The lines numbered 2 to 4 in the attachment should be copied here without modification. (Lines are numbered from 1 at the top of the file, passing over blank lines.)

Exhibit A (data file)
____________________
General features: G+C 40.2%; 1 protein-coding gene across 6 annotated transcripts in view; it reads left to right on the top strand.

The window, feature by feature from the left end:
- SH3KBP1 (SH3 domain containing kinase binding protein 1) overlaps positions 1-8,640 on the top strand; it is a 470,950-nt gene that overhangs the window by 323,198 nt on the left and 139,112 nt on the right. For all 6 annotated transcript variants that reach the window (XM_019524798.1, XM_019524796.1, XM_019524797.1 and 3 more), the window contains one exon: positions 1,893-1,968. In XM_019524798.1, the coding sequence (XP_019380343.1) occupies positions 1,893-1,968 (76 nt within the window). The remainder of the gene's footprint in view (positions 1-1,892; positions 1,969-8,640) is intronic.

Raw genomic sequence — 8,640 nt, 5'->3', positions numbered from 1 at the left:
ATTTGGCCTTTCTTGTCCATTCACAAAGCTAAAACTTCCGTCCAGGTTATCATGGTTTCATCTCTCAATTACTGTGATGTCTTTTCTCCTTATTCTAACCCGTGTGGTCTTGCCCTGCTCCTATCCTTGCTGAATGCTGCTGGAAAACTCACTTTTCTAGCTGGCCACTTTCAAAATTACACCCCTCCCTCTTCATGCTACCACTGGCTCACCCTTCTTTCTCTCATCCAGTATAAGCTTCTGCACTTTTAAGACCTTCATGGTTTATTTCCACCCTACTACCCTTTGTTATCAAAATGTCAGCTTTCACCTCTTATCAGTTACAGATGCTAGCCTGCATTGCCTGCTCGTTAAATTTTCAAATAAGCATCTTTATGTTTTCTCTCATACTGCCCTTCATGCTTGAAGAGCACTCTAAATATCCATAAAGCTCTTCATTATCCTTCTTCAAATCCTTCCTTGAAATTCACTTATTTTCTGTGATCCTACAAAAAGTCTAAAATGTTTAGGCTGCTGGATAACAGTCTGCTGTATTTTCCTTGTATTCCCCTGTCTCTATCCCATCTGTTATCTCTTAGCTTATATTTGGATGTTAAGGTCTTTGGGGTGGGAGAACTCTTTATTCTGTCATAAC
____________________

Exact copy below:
The window, feature by feature from the left end:
- SH3KBP1 (SH3 domain containing kinase binding protein 1) overlaps positions 1-8,640 on the top strand; it is a 470,950-nt gene that overhangs the window by 323,198 nt on the left and 139,112 nt on the right. For all 6 annotated transcript variants that reach the window (XM_019524798.1, XM_019524796.1, XM_019524797.1 and 3 more), the window contains one exon: positions 1,893-1,968. In XM_019524798.1, the coding sequence (XP_019380343.1) occupies positions 1,893-1,968 (76 nt within the window). The remainder of the gene's footprint in view (positions 1-1,892; positions 1,969-8,640) is intronic.

Raw genomic sequence — 8,640 nt, 5'->3', positions numbered from 1 at the left: